POINTE BLANCHE--The audited financial statements for St. Maarten Harbour Group of Companies produced by PricewaterhouseCoopers are part of the annual reporting that the government-owned company has to present in good order to the shareholder, which is the Government of St. Maarten, and are "part and parcel of good corporate governance," according to a statement from the Harbour Group issued Friday after the group's financial statements were leaked to the press.
"I have taken note of a story in the print media with respect to the purchase of cranes for Port St. Maarten. The way some stories have been written seems to want to discredit the Harbour Group of Companies and suggest that something is amiss. This is very unfortunate, as our strategic partners also read these baseless stories," said Harbour Group Chief Executive Officer Mark Mingo on Friday.
"The Harbour Group of Companies has a responsibility towards its shareholder. We live up to our corporate responsibilities. At the same time, we have to look at the interests of our partners who we have strategic agreements with. The supervisory board and management have to live up to non-disclosure agreements and protect the intellectual property of the Harbour Group.
"The Harbour Group has been transparent with the shareholder. There is an open line of communication. If there are those who feel that the current structure needs to be changed for whatever reasons, then let's have that discussion. The Harbour Group, as an NV company with a concession on behalf of the shareholder, has commercial interests and must protect those interests on behalf of its shareholder and take the necessary risks where necessary in line with responsible corporate decision-making."
Two cranes are required for the cargo operations to be executed in an optimal fashion. The acquisition of a second crane was to bring cargo operations up to par, close to international operating standards. The crane operation at the port employs 10 local certified operators and supervisors.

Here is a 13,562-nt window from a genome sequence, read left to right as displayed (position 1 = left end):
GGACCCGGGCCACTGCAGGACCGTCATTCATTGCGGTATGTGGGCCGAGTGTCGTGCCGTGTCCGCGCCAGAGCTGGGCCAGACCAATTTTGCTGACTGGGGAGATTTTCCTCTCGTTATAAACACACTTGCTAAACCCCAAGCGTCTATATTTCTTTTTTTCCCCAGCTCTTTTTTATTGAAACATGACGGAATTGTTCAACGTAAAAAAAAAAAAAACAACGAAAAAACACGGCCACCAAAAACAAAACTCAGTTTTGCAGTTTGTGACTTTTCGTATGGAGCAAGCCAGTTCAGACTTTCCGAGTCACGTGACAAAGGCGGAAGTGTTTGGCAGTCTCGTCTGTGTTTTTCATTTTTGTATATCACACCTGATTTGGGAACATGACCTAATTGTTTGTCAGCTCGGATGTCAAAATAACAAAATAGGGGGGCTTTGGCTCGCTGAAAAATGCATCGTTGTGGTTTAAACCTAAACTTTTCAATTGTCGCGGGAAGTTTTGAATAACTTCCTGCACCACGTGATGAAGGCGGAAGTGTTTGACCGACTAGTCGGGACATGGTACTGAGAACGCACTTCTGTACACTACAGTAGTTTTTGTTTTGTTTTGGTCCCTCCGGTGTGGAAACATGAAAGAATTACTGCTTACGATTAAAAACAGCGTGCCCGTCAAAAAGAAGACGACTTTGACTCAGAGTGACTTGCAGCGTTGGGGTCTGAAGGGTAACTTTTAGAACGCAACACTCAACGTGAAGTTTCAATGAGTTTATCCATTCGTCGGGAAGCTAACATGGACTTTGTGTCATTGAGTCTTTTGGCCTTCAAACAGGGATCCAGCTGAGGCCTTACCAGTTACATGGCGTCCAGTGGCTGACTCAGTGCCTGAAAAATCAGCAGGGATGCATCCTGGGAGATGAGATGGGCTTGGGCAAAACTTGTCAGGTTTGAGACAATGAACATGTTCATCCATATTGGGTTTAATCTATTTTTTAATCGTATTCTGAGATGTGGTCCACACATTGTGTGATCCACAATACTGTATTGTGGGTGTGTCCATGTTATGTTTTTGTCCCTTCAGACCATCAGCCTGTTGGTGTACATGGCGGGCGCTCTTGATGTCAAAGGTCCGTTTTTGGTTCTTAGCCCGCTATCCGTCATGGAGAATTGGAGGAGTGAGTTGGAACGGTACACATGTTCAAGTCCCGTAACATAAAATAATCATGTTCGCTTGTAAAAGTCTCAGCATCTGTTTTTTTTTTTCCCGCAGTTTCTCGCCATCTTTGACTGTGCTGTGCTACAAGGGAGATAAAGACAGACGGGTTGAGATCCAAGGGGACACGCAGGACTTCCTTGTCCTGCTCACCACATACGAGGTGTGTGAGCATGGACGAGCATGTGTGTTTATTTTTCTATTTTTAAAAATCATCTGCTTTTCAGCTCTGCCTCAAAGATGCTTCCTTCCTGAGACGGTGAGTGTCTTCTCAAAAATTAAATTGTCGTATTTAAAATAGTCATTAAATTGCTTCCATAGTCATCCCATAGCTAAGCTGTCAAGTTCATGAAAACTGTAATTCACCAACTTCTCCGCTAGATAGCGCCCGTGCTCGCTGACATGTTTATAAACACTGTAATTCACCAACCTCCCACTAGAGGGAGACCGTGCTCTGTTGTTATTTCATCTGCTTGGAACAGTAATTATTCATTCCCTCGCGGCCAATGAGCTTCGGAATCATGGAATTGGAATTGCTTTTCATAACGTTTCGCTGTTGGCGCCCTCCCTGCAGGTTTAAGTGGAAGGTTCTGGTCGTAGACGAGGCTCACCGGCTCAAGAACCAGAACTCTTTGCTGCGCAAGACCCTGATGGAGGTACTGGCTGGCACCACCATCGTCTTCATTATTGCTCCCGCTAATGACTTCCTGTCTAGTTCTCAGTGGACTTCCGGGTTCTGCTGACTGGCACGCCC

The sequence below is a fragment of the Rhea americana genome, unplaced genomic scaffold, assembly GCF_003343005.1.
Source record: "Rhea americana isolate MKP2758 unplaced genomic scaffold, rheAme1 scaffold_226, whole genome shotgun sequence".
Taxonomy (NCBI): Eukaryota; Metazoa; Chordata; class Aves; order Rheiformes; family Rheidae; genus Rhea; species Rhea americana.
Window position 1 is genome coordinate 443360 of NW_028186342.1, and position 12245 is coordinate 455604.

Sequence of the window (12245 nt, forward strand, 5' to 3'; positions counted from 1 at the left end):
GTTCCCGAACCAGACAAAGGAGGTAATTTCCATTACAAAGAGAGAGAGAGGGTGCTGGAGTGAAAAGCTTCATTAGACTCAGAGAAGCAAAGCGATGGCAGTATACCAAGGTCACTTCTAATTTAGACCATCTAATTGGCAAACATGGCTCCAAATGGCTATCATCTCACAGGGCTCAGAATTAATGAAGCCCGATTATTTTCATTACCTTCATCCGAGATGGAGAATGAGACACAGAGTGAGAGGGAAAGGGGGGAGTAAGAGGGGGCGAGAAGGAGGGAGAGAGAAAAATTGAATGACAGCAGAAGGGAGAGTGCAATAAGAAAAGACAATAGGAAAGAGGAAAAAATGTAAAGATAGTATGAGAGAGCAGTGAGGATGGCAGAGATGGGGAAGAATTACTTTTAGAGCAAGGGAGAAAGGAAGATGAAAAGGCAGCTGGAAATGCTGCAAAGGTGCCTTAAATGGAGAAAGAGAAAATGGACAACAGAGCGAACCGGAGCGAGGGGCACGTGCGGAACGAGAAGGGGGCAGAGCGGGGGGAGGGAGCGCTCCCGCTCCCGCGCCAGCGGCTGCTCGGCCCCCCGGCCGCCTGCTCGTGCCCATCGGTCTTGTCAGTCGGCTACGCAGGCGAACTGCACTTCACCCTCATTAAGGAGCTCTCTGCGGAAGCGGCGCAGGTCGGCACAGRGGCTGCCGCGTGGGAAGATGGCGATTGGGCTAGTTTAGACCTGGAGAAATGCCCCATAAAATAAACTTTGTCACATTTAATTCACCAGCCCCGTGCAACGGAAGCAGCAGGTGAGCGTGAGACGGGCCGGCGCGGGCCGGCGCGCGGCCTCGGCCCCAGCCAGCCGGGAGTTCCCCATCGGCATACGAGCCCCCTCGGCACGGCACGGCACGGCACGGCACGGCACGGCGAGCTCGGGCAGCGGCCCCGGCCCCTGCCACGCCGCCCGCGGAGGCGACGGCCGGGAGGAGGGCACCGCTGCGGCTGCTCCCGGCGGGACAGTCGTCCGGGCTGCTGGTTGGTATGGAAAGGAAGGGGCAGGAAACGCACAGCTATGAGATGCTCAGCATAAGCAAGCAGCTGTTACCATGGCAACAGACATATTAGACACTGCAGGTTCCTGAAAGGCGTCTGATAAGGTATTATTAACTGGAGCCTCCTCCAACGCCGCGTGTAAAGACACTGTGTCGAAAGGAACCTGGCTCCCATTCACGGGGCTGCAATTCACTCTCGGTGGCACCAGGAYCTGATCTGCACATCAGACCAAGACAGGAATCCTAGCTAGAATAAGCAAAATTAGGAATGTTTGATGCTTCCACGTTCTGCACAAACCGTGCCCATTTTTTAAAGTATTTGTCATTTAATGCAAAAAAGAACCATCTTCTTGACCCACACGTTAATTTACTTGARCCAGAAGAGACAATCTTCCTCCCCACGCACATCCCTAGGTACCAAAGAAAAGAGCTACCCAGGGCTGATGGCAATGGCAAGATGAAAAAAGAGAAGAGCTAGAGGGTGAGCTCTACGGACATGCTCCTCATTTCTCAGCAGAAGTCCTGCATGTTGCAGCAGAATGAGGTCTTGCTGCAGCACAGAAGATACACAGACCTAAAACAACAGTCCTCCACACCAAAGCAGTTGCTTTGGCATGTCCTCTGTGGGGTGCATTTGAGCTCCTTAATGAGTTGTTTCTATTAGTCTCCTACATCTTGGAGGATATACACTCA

St. Maarten Crane Corporation purchased a crane, HMK 260 E, in 2002. A resolution was passed by the St. Maarten Harbour Holding Company Supervisory Board in May 2009.
"The purchase of the crane was based on the deplorable service at that time being rendered. There were only seven container movements per hour and after the harbour group purchased this crane and another one, this more than doubled to 18 moves per hour, while the international average is 25," Mingo said.
A second crane was purchased based on Port St. Maarten's strategic port development plan to increase cargo operations. St. Maarten is a hub in the Northeastern Caribbean – a transit port – especially for Saba and St. Eustatius.
"The purchase of the crane five years ago was based on meeting the cargo needs and requirements of modern day St. Maarten. At that time compared to 2002, cargo ships have more than doubled in size and carry more containers. Investments were also made in the expansion of our cargo facility in order to accommodate these international trends and developments," Mingo said.
The cost of one crane for US $1.4 million and the second one for 2.585 euros, based on the exchange rate at that time of approximately 1.36 euros, comes out to more than US $3.4 million. The second crane is "top of the line" with all the latest features based on five years ago.